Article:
MBS, as he's often known, told a gathering of the world's wealthiest investors and powerful political figures in Riyadh that he will return his country to "moderate Islam." A source who was in the audience for the speech said people were shocked to hear this said in public by one of the leaders of the country that keeps the two holiest sites in Islam.

  • "It was beyond epic," Tom Barrack, the billionaire investor and close confidant of Trump's who was at the conference, told me. "I have been doing business in the region for 40 years and I could have never imagined what we experienced in Riyadh."
  • Yousef Al Otaiba, the UAE ambassador, said: "the Crown Prince is driving the reform toward a more open, progressive and modern Saudi Arabia, which ultimately is in everyone's interests. It's in everyone's interests that MBS succeeds." Asked whether MBS is floating a trial balloon, the ambassador said, "No, no, no. He's definitely all in."

Several sources who have spoken to MBS told me he's been saying the "moderate Islam" line privately for some time, but for him to say it out loud sets a marker for his ambitions.

Why this matters: What happens in Saudi Arabia will have a major echo effect in the Middle East and on Islam itself. Saudi-born hijackers staged the 9/11 attacks and prominent Saudis have funded the spread of terrorist ideologies in the region. MBS says he wants to wants to change this; to turn Saudi Arabia into a more progressive open society, to bring in new investment and stop the reliance on oil. He's made some changes — like allowing women to drive — and America and its allies are heavily invested in him succeeding.

A note of skepticism: I asked Middle East expert Elliott Abrams what he made of MBS' remarks. "The reform plans are real, but implementation will be difficult," he said. "Is he really going to allow the open practice of Christianity in the Kingdom? ... I certainly wish him well and think we should all do so. But given the strength of the Wahhabi establishment, and the lack of preparedness of the population for the 21st century in terms of education and work skills, he has a real struggle."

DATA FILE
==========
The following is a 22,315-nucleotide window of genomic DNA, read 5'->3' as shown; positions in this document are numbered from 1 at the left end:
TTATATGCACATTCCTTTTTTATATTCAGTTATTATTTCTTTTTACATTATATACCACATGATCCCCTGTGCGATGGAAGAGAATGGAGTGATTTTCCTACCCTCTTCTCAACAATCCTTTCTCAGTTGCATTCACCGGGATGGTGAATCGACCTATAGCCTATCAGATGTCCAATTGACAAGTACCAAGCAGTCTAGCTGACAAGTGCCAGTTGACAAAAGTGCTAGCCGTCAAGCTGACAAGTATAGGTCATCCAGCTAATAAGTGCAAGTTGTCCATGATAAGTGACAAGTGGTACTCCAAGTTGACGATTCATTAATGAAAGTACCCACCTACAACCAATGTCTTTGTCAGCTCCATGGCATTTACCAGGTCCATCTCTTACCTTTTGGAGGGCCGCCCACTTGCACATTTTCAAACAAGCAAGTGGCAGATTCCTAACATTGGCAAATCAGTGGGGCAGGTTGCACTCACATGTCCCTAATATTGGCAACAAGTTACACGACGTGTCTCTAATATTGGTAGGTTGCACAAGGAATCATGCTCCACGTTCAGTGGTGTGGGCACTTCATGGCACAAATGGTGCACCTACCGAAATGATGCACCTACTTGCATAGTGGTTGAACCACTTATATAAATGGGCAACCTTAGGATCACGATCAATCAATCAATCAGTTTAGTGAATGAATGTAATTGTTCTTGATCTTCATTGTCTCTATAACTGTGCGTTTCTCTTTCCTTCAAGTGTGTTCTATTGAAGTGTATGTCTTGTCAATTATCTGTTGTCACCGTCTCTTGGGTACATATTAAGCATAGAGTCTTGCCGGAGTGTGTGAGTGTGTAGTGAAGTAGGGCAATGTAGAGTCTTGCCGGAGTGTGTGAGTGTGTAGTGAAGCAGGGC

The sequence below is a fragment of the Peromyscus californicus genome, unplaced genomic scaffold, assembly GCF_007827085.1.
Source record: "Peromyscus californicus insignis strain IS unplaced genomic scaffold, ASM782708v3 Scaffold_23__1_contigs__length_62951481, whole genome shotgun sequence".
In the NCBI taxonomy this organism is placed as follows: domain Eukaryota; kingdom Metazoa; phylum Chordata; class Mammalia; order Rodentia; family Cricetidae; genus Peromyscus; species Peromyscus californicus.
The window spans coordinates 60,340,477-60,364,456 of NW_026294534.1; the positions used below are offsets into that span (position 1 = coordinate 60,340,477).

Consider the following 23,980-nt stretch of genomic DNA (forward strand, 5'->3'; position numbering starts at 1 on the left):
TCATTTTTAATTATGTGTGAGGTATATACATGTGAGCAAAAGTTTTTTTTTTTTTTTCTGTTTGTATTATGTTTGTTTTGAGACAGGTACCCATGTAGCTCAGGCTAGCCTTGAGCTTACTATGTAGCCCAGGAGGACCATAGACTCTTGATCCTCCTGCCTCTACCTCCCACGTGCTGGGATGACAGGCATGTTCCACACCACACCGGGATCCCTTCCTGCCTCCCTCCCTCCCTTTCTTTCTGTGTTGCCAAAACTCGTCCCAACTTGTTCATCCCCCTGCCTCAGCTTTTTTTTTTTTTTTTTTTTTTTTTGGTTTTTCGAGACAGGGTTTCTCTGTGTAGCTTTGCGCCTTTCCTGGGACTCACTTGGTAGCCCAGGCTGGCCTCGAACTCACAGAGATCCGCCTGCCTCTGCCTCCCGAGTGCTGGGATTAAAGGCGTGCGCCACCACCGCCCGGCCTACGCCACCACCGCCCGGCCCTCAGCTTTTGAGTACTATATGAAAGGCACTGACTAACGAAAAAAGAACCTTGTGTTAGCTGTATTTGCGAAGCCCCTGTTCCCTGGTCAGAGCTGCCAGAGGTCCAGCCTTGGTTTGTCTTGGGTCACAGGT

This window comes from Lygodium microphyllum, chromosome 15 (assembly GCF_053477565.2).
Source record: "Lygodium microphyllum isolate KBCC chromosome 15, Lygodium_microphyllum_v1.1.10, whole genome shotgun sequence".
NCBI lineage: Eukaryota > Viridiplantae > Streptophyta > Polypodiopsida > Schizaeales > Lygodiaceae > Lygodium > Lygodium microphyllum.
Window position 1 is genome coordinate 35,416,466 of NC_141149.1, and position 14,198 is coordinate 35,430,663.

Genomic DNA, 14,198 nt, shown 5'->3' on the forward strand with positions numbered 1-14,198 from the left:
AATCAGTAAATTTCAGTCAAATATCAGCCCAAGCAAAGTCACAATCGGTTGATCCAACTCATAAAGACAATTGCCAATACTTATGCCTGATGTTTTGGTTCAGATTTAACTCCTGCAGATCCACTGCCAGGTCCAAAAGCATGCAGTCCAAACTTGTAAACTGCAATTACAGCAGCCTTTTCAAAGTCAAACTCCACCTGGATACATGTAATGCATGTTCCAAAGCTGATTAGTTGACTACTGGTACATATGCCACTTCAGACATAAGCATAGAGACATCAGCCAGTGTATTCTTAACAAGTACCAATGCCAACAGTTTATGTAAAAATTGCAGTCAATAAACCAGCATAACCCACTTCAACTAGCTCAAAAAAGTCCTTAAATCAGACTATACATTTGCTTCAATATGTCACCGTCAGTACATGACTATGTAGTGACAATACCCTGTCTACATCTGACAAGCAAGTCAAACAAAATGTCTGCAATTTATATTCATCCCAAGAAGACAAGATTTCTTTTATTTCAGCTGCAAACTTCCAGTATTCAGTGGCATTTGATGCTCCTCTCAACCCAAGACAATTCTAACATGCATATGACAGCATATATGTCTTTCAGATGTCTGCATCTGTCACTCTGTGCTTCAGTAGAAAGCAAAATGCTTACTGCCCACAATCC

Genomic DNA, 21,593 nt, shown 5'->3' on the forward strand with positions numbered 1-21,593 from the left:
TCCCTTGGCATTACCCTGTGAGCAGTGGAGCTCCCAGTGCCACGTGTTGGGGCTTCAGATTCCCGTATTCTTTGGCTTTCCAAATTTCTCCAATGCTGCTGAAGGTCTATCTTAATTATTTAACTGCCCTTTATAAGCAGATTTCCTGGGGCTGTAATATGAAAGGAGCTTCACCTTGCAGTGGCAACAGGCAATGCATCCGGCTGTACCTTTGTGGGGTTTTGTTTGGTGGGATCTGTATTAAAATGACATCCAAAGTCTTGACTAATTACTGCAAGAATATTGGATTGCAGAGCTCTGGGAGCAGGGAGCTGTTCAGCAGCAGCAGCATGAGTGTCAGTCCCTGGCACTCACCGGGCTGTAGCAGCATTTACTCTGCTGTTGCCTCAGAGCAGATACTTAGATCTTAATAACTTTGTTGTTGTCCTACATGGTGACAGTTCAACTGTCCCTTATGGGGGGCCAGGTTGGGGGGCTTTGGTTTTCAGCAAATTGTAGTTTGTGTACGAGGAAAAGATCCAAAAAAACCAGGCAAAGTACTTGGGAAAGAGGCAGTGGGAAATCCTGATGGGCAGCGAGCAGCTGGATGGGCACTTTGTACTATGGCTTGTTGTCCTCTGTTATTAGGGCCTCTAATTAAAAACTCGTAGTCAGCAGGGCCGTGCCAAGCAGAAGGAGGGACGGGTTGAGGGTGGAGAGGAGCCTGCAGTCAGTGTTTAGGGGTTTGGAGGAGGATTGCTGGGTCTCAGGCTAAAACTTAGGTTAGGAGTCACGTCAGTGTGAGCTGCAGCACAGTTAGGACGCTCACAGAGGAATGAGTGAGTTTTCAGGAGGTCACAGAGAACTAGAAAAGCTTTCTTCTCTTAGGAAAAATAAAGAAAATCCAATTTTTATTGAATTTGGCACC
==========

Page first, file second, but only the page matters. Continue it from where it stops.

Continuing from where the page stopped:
Trump's view: The president took a major bet on MBS, and so did his son-in-law, Jared Kushner, who planned Trump's first foreign trip to Saudi Arabia. So far, the bet is paying off.

Go deeper

Dan Primack, author of Pro Rata
3 hours ago - Economy & Business

FTX CEO predicts more U.S. crypto flight

Photo: "Axios on HBO"

FTX doesn't look much like a company valued at $25 billion. Its new headquarters, located in a sleepy part of The Bahamas, is so nondescript as to not even have a sign. But it does expect to soon have neighbors.

Driving the news: Founder and CEO Sam Bankman-Fried tells "Axios on HBO" to expect "more and more crypto flight from the states" if the U.S. doesn't soon create a regulatory regime for cryptocurrencies.

Developed countries reveal $100 billion climate finance plan ahead of COP26

Alok Sharma, head of the UN Climate Summit in Glasgow, speaks in Paris on Oct. 12. ( Li Yang/China News Service via Getty Images)

After 12 years of fits and starts, industrialized nations on Monday put forward a detailed plan to provide at least $100 billion annually in climate aid to developing countries starting by 2023.

Why it matters: The plan, presented by representatives of Canada and Germany, is aimed at defusing one of the biggest sources of tension at COP26, which is the failure of industrialized nations to follow through on their financial commitments.

4 hours ago - Health

Moderna says COVID vaccine shows strong immune response in kids

Photo: Martin Galindo/Long Visual Press/Universal Images Group via Getty Images

Moderna on Monday released trial results for its coronavirus vaccine for children aged 6 to 11, saying it provides a "robust" immune response after two doses.

Why it matters: Moderna said it will officially submit the results to the Food and Drug Administration for authorization in "the near term," meaning we could soon see two coronavirus vaccines available to protect approximately 28 million more kids in the U.S.

You’ve caught up. Now what?

Sign up for Mike Allen’s daily Axios AM and PM newsletters to get smarter, faster on the news that matters.

Please enter a valid email.

Please enter a valid email.

Subscription failed
Thank you for subscribing!